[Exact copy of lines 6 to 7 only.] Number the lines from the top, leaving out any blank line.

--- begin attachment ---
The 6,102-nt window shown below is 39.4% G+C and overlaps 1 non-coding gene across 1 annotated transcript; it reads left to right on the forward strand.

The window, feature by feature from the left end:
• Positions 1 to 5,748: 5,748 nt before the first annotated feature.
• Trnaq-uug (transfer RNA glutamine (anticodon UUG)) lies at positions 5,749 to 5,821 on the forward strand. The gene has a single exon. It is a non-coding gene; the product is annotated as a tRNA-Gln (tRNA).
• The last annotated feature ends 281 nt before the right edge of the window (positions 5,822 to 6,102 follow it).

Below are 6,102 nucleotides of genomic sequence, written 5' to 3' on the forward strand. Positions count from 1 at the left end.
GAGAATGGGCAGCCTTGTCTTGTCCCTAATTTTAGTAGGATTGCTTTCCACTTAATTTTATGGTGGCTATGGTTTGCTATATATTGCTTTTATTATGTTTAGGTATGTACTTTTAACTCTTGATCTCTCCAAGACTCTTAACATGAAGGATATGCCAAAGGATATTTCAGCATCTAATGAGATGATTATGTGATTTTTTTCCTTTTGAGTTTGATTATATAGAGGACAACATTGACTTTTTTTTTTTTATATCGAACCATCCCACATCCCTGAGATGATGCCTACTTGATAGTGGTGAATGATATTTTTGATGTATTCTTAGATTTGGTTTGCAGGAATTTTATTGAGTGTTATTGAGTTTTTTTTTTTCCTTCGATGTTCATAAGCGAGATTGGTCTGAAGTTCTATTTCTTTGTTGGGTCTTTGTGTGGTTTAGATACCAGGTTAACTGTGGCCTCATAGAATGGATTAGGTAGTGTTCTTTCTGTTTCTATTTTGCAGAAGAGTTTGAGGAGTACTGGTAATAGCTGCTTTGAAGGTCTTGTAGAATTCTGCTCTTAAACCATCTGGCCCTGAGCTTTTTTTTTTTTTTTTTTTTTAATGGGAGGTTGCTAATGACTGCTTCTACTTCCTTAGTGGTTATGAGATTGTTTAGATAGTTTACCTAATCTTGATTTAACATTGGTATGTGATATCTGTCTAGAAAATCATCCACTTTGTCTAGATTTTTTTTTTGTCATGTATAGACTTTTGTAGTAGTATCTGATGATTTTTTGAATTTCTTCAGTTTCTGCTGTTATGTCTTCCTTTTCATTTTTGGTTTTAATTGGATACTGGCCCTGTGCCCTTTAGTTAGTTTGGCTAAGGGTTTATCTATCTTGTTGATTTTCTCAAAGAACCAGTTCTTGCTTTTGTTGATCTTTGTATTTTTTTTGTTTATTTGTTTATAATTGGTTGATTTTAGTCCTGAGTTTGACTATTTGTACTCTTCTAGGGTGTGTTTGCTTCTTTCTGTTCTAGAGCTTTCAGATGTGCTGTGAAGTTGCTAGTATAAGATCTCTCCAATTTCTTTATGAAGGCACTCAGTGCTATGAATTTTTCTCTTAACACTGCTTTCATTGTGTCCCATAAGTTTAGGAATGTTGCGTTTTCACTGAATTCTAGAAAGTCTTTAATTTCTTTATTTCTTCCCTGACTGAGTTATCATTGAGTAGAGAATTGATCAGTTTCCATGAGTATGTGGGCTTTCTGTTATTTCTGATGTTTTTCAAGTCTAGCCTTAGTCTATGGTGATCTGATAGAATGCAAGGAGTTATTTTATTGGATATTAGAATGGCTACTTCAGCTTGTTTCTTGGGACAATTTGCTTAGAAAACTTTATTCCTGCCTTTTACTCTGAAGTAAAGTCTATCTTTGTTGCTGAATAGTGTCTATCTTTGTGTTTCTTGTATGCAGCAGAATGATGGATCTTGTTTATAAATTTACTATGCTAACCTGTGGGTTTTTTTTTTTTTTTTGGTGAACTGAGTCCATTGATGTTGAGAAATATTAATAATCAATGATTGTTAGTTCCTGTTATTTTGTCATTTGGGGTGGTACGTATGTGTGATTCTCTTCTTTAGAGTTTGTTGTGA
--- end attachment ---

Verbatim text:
Below are 6,102 nucleotides of genomic sequence, written 5' to 3' on the forward strand. Positions count from 1 at the left end.
GAGAATGGGCAGCCTTGTCTTGTCCCTAATTTTAGTAGGATTGCTTTCCACTTAATTTTATGGTGGCTATGGTTTGCTATATATTGCTTTTATTATGTTTAGGTATGTACTTTTAACTCTTGATCTCTCCAAGACTCTTAACATGAAGGATATGCCAAAGGATATTTCAGCATCTAATGAGATGATTATGTGATTTTTTTCCTTTTGAGTTTGATTATATAGAGGACAACATTGACTTTTTTTTTTTTATATCGAACCATCCCACATCCCTGAGATGATGCCTACTTGATAGTGGTGAATGATATTTTTGATGTATTCTTAGATTTGGTTTGCAGGAATTTTATTGAGTGTTATTGAGTTTTTTTTTTTCCTTCGATGTTCATAAGCGAGATTGGTCTGAAGTTCTATTTCTTTGTTGGGTCTTTGTGTGGTTTAGATACCAGGTTAACTGTGGCCTCATAGAATGGATTAGGTAGTGTTCTTTCTGTTTCTATTTTGCAGAAGAGTTTGAGGAGTACTGGTAATAGCTGCTTTGAAGGTCTTGTAGAATTCTGCTCTTAAACCATCTGGCCCTGAGCTTTTTTTTTTTTTTTTTTTTTAATGGGAGGTTGCTAATGACTGCTTCTACTTCCTTAGTGGTTATGAGATTGTTTAGATAGTTTACCTAATCTTGATTTAACATTGGTATGTGATATCTGTCTAGAAAATCATCCACTTTGTCTAGATTTTTTTTTTGTCATGTATAGACTTTTGTAGTAGTATCTGATGATTTTTTGAATTTCTTCAGTTTCTGCTGTTATGTCTTCCTTTTCATTTTTGGTTTTAATTGGATACTGGCCCTGTGCCCTTTAGTTAGTTTGGCTAAGGGTTTATCTATCTTGTTGATTTTCTCAAAGAACCAGTTCTTGCTTTTGTTGATCTTTGTATTTTTTTTGTTTATTTGTTTATAATTGGTTGATTTTAGTCCTGAGTTTGACTATTTGTACTCTTCTAGGGTGTGTTTGCTTCTTTCTGTTCTAGAGCTTTCAGATGTGCTGTGAAGTTGCTAGTATAAGATCTCTCCAATTTCTTTATGAAGGCACTCAGTGCTATGAATTTTTCTCTTAACACTGCTTTCATTGTGTCCCATAAGTTTAGGAATGTTGCGTTTTCACTGAATTCTAGAAAGTCTTTAATTTCTTTATTTCTTCCCTGACTGAGTTATCATTGAGTAGAGAATTGATCAGTTTCCATGAGTATGTGGGCTTTCTGTTATTTCTGATGTTTTTCAAGTCTAGCCTTAGTCTATGGTGATCTGATAGAATGCAAGGAGTTATTTTATTGGATATTAGAATGGCTACTTCAGCTTGTTTCTTGGGACAATTTGCTTAGAAAACTTTATTCCTGCCTTTTACTCTGAAGTAAAGTCTATCTTTGTTGCTGAATAGTGTCTATCTTTGTGTTTCTTGTATGCAGCAGAATGATGGATCTTGTTTATAAATTTACTATGCTAACCTGTGGGTTTTTTTTTTTTTTTTGGTGAACTGAGTCCATTGATGTTGAGAAATATTAATAATCAATGATTGTTAGTTCCTGTTATTTTGTCATTTGGGGTGGTACGTATGTGTGATTCTCTTCTTTAGAGTTTGTTGTGA